"Never use a long word where a short one will do," George Orwell advises writers in his 1946 essay, "Politics and the English Language." Now, a new study conducted by researchers at Stanford University calls into question Orwell's advice that less is always more.
In the study, published in the journal Cognition and featured in the October 2018 issue of Psychology Today magazine, scientists asked participants to rate objects according to certain factors like beauty and expense. Participants rated items higher when longer, rarer adverbs were used to describe them.
Even when researchers invented adverbs - like gaburatumly (sounds like a drug name to me!) - participants still rated items higher when the adverbs describing them contained more syllables. The researchers concluded that the descriptions' effect was stronger when it contained multi-syllabic, uncommon adverbs.
While the results of this single study certainly don't discount Orwell's advice to keep things simple, it reminds me of one of the most important rules of writing: no writing rule is so absolute that it should be applied universally or never be broken. Writers, for instance, are often advised to avoid adverbs or passive voice, but still adverbs and passive voice have their place. Even Stephen King, who warns against excessive adverbs in his famous memoir "On Writing," throws in an adverb now and then.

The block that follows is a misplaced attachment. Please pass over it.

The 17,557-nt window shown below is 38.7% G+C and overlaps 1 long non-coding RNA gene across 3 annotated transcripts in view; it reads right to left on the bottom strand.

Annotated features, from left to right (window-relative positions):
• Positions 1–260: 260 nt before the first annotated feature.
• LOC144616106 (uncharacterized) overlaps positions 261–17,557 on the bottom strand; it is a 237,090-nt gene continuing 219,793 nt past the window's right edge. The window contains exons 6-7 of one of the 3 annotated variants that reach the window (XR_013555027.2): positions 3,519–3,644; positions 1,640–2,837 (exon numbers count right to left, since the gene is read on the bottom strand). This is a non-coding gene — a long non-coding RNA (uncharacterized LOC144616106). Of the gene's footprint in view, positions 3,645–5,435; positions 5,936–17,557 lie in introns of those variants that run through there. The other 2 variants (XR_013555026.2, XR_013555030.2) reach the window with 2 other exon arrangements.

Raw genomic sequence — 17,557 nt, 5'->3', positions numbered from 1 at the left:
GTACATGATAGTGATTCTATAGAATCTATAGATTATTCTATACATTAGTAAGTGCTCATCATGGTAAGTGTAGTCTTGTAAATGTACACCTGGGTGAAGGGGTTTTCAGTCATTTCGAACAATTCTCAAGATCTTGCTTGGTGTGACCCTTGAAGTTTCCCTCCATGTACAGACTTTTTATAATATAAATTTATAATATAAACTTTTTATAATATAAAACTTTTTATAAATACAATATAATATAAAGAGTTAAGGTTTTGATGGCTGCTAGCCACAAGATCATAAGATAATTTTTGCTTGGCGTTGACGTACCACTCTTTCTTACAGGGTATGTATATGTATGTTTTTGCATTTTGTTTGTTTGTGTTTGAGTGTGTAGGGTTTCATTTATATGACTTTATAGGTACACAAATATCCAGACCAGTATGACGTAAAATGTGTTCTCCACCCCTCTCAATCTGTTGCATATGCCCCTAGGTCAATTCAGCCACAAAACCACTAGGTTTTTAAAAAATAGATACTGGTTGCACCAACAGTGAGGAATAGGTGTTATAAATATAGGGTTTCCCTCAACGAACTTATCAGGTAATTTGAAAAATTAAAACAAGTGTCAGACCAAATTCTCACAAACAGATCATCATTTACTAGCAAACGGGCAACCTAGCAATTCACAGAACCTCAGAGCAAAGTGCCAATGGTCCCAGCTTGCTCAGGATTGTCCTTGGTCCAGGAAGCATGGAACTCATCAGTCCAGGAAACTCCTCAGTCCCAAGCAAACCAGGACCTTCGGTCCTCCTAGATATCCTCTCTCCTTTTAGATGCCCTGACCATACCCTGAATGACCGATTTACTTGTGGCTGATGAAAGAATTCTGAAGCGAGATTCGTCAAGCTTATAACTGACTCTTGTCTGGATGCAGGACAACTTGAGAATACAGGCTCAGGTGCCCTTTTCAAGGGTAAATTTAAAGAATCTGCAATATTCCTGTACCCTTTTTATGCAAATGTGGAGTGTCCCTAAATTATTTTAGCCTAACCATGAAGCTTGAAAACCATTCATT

Avoid jargon that confuses readers. Avoid flowery language when simple language will communicate a clearer message. But don't discount a fitting descriptor just because it contains four or five syllables. That fitting but uncommon adverb just might give your copy the extra punch it needs to persuade.